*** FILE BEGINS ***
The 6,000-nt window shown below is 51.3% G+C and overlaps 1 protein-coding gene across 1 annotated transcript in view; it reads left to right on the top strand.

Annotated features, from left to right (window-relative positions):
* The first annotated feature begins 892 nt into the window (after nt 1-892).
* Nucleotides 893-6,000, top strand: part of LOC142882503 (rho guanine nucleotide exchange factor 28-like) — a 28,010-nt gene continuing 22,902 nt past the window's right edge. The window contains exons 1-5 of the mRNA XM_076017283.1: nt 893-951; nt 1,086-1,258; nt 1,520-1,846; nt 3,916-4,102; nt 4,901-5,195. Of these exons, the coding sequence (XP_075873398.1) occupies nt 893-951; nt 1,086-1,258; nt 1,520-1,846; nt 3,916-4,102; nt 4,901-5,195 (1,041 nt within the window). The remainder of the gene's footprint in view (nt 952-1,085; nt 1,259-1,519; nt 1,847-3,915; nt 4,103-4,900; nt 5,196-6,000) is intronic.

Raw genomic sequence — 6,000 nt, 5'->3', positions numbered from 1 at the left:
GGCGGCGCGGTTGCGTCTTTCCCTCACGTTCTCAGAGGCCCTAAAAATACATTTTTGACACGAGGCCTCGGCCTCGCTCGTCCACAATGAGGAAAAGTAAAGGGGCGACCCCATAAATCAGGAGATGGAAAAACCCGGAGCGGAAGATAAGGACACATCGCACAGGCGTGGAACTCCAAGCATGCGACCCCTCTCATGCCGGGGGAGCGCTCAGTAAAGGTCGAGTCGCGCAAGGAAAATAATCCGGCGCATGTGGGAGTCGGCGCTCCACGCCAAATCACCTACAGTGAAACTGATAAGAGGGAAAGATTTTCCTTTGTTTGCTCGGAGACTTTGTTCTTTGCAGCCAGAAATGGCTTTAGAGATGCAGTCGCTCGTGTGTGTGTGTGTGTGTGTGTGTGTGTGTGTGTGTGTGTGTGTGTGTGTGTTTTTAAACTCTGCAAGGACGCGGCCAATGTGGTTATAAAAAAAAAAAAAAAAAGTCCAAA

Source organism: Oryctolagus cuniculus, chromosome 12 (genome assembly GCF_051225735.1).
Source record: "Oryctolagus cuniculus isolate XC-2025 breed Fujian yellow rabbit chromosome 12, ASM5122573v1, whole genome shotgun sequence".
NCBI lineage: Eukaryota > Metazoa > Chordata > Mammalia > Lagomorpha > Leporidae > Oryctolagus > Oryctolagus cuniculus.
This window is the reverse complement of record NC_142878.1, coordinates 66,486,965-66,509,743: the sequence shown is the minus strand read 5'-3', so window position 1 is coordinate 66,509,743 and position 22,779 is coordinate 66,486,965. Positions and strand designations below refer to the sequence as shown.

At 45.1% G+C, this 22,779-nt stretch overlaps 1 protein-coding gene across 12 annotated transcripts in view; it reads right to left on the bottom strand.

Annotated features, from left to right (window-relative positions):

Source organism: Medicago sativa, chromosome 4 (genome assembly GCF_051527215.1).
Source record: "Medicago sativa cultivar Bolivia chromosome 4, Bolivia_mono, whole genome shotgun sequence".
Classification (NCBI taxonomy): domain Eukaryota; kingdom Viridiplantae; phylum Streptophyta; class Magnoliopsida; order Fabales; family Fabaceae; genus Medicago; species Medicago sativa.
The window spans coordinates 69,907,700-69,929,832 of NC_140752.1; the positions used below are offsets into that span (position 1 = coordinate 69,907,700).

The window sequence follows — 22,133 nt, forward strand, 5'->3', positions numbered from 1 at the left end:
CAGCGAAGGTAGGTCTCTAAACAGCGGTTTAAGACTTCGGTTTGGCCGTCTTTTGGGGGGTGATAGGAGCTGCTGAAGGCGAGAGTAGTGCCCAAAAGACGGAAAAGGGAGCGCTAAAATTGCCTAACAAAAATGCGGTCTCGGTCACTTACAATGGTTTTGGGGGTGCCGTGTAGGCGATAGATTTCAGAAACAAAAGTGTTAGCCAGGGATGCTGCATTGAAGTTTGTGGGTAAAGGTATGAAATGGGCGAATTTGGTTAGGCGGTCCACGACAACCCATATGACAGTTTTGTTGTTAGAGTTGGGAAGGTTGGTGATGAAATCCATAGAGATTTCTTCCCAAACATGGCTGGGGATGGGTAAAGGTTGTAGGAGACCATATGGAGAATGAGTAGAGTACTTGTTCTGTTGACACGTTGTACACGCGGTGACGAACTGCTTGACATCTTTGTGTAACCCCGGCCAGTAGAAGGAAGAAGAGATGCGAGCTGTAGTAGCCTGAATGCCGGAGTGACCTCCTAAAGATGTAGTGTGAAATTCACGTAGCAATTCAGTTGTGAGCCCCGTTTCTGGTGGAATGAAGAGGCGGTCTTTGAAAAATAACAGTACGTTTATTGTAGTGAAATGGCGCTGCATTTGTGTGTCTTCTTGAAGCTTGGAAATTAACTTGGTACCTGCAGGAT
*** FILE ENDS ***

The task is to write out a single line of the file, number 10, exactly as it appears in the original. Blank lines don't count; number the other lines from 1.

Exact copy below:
This window is the reverse complement of record NC_142878.1, coordinates 66,486,965-66,509,743: the sequence shown is the minus strand read 5'-3', so window position 1 is coordinate 66,509,743 and position 22,779 is coordinate 66,486,965. Positions and strand designations below refer to the sequence as shown.